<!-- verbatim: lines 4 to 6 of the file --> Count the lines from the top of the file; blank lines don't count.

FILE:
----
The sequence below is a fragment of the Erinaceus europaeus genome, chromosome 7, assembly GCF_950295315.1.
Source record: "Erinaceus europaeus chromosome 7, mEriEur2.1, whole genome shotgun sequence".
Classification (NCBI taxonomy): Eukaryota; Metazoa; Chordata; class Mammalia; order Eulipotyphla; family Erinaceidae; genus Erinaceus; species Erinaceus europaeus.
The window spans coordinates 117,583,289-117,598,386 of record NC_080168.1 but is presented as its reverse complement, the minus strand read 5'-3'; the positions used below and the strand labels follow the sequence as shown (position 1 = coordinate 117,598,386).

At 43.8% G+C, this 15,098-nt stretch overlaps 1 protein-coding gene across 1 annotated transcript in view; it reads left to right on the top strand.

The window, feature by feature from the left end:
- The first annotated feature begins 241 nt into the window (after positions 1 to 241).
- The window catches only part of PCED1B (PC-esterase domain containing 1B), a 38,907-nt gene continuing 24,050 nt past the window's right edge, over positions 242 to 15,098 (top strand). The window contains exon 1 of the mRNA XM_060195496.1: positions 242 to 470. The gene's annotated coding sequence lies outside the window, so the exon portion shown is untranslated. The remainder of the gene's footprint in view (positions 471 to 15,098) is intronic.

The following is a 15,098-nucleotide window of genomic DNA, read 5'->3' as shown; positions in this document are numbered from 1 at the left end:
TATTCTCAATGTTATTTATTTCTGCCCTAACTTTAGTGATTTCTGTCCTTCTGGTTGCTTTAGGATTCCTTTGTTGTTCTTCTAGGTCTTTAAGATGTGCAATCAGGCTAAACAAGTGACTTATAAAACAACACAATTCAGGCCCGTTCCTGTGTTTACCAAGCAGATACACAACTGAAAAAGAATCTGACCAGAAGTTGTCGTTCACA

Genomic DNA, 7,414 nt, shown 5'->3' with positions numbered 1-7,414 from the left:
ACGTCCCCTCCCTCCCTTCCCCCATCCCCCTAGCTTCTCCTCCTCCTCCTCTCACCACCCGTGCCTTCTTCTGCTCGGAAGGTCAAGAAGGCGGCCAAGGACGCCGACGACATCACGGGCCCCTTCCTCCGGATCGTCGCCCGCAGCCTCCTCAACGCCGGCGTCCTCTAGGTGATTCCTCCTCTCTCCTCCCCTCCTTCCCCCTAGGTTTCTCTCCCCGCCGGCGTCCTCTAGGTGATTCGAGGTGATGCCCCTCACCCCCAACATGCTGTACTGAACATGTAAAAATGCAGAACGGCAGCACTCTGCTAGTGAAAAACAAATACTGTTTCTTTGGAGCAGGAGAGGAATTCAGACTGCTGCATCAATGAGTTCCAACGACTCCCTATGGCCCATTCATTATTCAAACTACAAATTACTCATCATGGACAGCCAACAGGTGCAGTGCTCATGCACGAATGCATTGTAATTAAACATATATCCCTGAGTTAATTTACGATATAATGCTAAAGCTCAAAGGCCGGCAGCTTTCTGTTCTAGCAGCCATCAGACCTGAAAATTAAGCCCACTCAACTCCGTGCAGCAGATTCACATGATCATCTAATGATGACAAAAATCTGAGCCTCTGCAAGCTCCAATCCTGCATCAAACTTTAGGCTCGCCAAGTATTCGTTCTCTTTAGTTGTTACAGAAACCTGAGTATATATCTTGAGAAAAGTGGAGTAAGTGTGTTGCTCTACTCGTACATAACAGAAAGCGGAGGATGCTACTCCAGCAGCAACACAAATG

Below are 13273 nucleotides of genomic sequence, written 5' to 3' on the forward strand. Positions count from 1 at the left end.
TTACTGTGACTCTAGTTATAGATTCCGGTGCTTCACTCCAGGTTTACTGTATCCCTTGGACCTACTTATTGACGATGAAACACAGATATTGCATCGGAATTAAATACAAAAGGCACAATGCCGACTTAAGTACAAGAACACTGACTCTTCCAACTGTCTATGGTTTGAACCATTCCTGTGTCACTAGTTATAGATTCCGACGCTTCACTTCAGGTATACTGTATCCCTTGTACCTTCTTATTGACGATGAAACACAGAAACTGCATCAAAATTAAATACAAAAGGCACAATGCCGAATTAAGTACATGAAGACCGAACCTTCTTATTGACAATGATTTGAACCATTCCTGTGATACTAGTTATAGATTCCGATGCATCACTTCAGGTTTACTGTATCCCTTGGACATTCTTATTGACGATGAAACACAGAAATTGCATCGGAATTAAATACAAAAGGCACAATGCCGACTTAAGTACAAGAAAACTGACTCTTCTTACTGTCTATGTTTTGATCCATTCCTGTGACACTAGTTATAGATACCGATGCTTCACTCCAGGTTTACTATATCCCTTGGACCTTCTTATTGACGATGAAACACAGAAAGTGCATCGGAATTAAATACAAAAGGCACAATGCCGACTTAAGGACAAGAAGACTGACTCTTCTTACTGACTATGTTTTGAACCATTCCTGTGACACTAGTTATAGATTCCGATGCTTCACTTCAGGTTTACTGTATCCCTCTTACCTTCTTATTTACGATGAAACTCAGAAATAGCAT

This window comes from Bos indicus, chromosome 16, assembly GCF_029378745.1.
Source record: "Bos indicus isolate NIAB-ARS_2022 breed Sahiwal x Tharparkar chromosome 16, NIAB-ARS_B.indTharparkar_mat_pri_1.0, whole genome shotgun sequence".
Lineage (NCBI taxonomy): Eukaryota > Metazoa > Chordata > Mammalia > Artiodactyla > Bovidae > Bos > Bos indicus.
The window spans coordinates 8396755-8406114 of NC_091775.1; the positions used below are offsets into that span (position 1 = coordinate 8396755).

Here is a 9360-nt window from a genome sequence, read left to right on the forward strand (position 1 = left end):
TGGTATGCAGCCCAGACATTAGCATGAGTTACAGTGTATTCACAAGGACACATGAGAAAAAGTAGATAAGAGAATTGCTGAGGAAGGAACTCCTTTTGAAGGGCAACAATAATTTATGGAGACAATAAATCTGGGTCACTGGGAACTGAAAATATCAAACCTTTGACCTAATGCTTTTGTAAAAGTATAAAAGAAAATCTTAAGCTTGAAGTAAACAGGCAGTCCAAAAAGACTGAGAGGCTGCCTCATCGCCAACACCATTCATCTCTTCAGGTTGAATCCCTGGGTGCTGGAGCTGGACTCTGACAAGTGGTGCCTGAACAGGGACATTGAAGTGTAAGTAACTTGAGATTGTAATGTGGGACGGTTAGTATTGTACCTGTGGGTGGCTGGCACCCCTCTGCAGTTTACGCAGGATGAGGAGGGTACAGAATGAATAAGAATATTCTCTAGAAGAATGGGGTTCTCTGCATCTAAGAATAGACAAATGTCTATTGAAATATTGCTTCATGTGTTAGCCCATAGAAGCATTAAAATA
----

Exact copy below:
The window spans coordinates 117,583,289-117,598,386 of record NC_080168.1 but is presented as its reverse complement, the minus strand read 5'-3'; the positions used below and the strand labels follow the sequence as shown (position 1 = coordinate 117,598,386).

At 43.8% G+C, this 15,098-nt stretch overlaps 1 protein-coding gene across 1 annotated transcript in view; it reads left to right on the top strand.

The window, feature by feature from the left end: